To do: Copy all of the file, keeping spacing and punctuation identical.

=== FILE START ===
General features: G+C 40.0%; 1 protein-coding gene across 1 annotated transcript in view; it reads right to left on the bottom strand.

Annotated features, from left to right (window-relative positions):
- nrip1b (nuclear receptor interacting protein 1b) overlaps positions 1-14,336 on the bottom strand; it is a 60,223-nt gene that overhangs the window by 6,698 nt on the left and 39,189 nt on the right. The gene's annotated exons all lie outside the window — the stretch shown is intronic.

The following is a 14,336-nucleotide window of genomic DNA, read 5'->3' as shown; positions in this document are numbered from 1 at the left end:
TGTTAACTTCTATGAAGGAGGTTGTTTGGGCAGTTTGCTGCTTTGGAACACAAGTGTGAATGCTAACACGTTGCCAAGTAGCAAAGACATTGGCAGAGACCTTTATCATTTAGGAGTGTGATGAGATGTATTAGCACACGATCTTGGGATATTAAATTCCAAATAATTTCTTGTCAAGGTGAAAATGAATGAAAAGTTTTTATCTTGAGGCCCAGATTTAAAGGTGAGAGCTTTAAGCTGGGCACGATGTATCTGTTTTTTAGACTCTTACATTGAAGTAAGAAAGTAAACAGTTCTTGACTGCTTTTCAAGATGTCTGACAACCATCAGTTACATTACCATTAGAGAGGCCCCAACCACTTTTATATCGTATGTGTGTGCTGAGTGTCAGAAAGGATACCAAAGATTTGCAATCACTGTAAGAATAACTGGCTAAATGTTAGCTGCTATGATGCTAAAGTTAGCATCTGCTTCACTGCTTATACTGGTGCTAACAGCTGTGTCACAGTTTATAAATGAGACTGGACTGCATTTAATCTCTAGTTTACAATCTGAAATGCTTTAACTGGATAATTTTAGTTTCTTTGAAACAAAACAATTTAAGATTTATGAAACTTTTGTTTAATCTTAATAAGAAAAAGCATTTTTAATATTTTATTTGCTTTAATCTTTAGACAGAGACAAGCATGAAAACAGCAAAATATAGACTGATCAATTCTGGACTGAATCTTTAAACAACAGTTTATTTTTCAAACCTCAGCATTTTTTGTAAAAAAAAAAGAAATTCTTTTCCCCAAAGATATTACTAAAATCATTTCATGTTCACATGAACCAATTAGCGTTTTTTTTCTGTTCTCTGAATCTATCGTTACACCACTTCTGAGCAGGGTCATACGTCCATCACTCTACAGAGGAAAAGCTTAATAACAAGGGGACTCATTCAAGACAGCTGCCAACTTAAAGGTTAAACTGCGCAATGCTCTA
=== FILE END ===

General features: G+C 40.0%; 1 protein-coding gene across 1 annotated transcript in view; it reads right to left on the bottom strand.

Annotated features, from left to right (window-relative positions):
- nrip1b (nuclear receptor interacting protein 1b) overlaps positions 1-14,336 on the bottom strand; it is a 60,223-nt gene that overhangs the window by 6,698 nt on the left and 39,189 nt on the right. The gene's annotated exons all lie outside the window — the stretch shown is intronic.

The following is a 14,336-nucleotide window of genomic DNA, read 5'->3' as shown; positions in this document are numbered from 1 at the left end:
TGTTAACTTCTATGAAGGAGGTTGTTTGGGCAGTTTGCTGCTTTGGAACACAAGTGTGAATGCTAACACGTTGCCAAGTAGCAAAGACATTGGCAGAGACCTTTATCATTTAGGAGTGTGATGAGATGTATTAGCACACGATCTTGGGATATTAAATTCCAAATAATTTCTTGTCAAGGTGAAAATGAATGAAAAGTTTTTATCTTGAGGCCCAGATTTAAAGGTGAGAGCTTTAAGCTGGGCACGATGTATCTGTTTTTTAGACTCTTACATTGAAGTAAGAAAGTAAACAGTTCTTGACTGCTTTTCAAGATGTCTGACAACCATCAGTTACATTACCATTAGAGAGGCCCCAACCACTTTTATATCGTATGTGTGTGCTGAGTGTCAGAAAGGATACCAAAGATTTGCAATCACTGTAAGAATAACTGGCTAAATGTTAGCTGCTATGATGCTAAAGTTAGCATCTGCTTCACTGCTTATACTGGTGCTAACAGCTGTGTCACAGTTTATAAATGAGACTGGACTGCATTTAATCTCTAGTTTACAATCTGAAATGCTTTAACTGGATAATTTTAGTTTCTTTGAAACAAAACAATTTAAGATTTATGAAACTTTTGTTTAATCTTAATAAGAAAAAGCATTTTTAATATTTTATTTGCTTTAATCTTTAGACAGAGACAAGCATGAAAACAGCAAAATATAGACTGATCAATTCTGGACTGAATCTTTAAACAACAGTTTATTTTTCAAACCTCAGCATTTTTTGTAAAAAAAAAAGAAATTCTTTTCCCCAAAGATATTACTAAAATCATTTCATGTTCACATGAACCAATTAGCGTTTTTTTTCTGTTCTCTGAATCTATCGTTACACCACTTCTGAGCAGGGTCATACGTCCATCACTCTACAGAGGAAAAGCTTAATAACAAGGGGACTCATTCAAGACAGCTGCCAACTTAAAGGTTAAACTGCGCAATGCTCTA